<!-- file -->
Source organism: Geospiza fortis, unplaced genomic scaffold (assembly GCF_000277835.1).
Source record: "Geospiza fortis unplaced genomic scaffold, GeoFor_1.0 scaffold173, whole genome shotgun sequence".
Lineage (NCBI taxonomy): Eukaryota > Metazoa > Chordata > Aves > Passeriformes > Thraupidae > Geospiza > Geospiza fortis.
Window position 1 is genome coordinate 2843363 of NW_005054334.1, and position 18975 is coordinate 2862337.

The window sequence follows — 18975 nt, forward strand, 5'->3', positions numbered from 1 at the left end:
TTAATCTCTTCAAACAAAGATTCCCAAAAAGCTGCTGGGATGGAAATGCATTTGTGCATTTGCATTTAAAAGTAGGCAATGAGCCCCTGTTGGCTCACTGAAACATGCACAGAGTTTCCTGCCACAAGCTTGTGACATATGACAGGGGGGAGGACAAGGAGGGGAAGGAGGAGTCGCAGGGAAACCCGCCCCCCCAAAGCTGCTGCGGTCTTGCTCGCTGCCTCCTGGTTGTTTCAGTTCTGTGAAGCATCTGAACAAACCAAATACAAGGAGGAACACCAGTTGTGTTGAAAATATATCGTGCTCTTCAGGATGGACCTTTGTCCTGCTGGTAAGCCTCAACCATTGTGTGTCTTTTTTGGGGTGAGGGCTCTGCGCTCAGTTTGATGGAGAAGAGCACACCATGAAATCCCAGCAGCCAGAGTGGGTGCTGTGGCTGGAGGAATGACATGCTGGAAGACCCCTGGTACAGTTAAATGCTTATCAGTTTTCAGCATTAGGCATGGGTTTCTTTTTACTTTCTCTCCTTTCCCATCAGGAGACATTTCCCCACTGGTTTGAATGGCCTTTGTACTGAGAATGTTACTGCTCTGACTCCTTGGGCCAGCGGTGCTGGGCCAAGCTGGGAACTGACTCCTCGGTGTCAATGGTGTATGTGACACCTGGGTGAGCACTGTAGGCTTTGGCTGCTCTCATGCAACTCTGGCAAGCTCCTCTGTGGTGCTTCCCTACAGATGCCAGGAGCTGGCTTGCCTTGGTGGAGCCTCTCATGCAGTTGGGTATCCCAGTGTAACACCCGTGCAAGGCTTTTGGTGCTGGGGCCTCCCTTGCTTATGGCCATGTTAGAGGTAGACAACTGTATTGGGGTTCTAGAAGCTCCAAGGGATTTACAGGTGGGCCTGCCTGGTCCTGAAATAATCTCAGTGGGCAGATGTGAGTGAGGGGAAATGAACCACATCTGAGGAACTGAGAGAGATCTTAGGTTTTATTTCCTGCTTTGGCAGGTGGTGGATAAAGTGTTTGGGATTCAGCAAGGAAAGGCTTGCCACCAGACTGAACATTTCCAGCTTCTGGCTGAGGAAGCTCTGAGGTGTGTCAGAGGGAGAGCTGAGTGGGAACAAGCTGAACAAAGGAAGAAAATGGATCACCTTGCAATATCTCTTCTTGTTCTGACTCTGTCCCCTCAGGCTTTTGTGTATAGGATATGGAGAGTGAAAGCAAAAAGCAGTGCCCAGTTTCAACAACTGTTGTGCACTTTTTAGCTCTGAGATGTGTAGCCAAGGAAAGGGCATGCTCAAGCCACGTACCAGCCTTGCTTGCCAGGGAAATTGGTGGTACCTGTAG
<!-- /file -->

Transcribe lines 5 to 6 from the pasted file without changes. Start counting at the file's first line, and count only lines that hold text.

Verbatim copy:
The window sequence follows — 18975 nt, forward strand, 5'->3', positions numbered from 1 at the left end:
TTAATCTCTTCAAACAAAGATTCCCAAAAAGCTGCTGGGATGGAAATGCATTTGTGCATTTGCATTTAAAAGTAGGCAATGAGCCCCTGTTGGCTCACTGAAACATGCACAGAGTTTCCTGCCACAAGCTTGTGACATATGACAGGGGGGAGGACAAGGAGGGGAAGGAGGAGTCGCAGGGAAACCCGCCCCCCCAAAGCTGCTGCGGTCTTGCTCGCTGCCTCCTGGTTGTTTCAGTTCTGTGAAGCATCTGAACAAACCAAATACAAGGAGGAACACCAGTTGTGTTGAAAATATATCGTGCTCTTCAGGATGGACCTTTGTCCTGCTGGTAAGCCTCAACCATTGTGTGTCTTTTTTGGGGTGAGGGCTCTGCGCTCAGTTTGATGGAGAAGAGCACACCATGAAATCCCAGCAGCCAGAGTGGGTGCTGTGGCTGGAGGAATGACATGCTGGAAGACCCCTGGTACAGTTAAATGCTTATCAGTTTTCAGCATTAGGCATGGGTTTCTTTTTACTTTCTCTCCTTTCCCATCAGGAGACATTTCCCCACTGGTTTGAATGGCCTTTGTACTGAGAATGTTACTGCTCTGACTCCTTGGGCCAGCGGTGCTGGGCCAAGCTGGGAACTGACTCCTCGGTGTCAATGGTGTATGTGACACCTGGGTGAGCACTGTAGGCTTTGGCTGCTCTCATGCAACTCTGGCAAGCTCCTCTGTGGTGCTTCCCTACAGATGCCAGGAGCTGGCTTGCCTTGGTGGAGCCTCTCATGCAGTTGGGTATCCCAGTGTAACACCCGTGCAAGGCTTTTGGTGCTGGGGCCTCCCTTGCTTATGGCCATGTTAGAGGTAGACAACTGTATTGGGGTTCTAGAAGCTCCAAGGGATTTACAGGTGGGCCTGCCTGGTCCTGAAATAATCTCAGTGGGCAGATGTGAGTGAGGGGAAATGAACCACATCTGAGGAACTGAGAGAGATCTTAGGTTTTATTTCCTGCTTTGGCAGGTGGTGGATAAAGTGTTTGGGATTCAGCAAGGAAAGGCTTGCCACCAGACTGAACATTTCCAGCTTCTGGCTGAGGAAGCTCTGAGGTGTGTCAGAGGGAGAGCTGAGTGGGAACAAGCTGAACAAAGGAAGAAAATGGATCACCTTGCAATATCTCTTCTTGTTCTGACTCTGTCCCCTCAGGCTTTTGTGTATAGGATATGGAGAGTGAAAGCAAAAAGCAGTGCCCAGTTTCAACAACTGTTGTGCACTTTTTAGCTCTGAGATGTGTAGCCAAGGAAAGGGCATGCTCAAGCCACGTACCAGCCTTGCTTGCCAGGGAAATTGGTGGTACCTGTAG